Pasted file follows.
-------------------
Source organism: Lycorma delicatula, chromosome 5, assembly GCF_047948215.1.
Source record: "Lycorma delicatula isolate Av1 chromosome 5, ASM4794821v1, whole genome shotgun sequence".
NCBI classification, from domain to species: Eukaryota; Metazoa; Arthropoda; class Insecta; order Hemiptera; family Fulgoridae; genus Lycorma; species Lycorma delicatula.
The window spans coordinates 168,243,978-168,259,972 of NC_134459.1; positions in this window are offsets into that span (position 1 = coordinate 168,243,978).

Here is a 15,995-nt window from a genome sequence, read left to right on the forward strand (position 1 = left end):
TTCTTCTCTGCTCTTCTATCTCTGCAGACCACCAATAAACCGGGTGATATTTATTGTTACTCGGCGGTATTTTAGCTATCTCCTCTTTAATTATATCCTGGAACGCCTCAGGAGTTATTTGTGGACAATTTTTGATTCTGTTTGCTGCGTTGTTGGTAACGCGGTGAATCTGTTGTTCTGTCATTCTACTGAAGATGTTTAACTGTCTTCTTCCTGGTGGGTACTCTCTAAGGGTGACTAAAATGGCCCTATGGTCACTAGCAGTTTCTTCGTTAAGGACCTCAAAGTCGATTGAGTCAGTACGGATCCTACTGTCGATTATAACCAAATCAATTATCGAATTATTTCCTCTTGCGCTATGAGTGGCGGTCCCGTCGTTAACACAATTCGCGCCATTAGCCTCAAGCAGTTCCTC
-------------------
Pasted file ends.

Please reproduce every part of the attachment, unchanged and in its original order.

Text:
Source organism: Lycorma delicatula, chromosome 5, assembly GCF_047948215.1.
Source record: "Lycorma delicatula isolate Av1 chromosome 5, ASM4794821v1, whole genome shotgun sequence".
NCBI classification, from domain to species: Eukaryota; Metazoa; Arthropoda; class Insecta; order Hemiptera; family Fulgoridae; genus Lycorma; species Lycorma delicatula.
The window spans coordinates 168,243,978-168,259,972 of NC_134459.1; positions in this window are offsets into that span (position 1 = coordinate 168,243,978).

Here is a 15,995-nt window from a genome sequence, read left to right on the forward strand (position 1 = left end):
TTCTTCTCTGCTCTTCTATCTCTGCAGACCACCAATAAACCGGGTGATATTTATTGTTACTCGGCGGTATTTTAGCTATCTCCTCTTTAATTATATCCTGGAACGCCTCAGGAGTTATTTGTGGACAATTTTTGATTCTGTTTGCTGCGTTGTTGGTAACGCGGTGAATCTGTTGTTCTGTCATTCTACTGAAGATGTTTAACTGTCTTCTTCCTGGTGGGTACTCTCTAAGGGTGACTAAAATGGCCCTATGGTCACTAGCAGTTTCTTCGTTAAGGACCTCAAAGTCGATTGAGTCAGTACGGATCCTACTGTCGATTATAACCAAATCAATTATCGAATTATTTCCTCTTGCGCTATGAGTGGCGGTCCCGTCGTTAACACAATTCGCGCCATTAGCCTCAAGCAGTTCCTC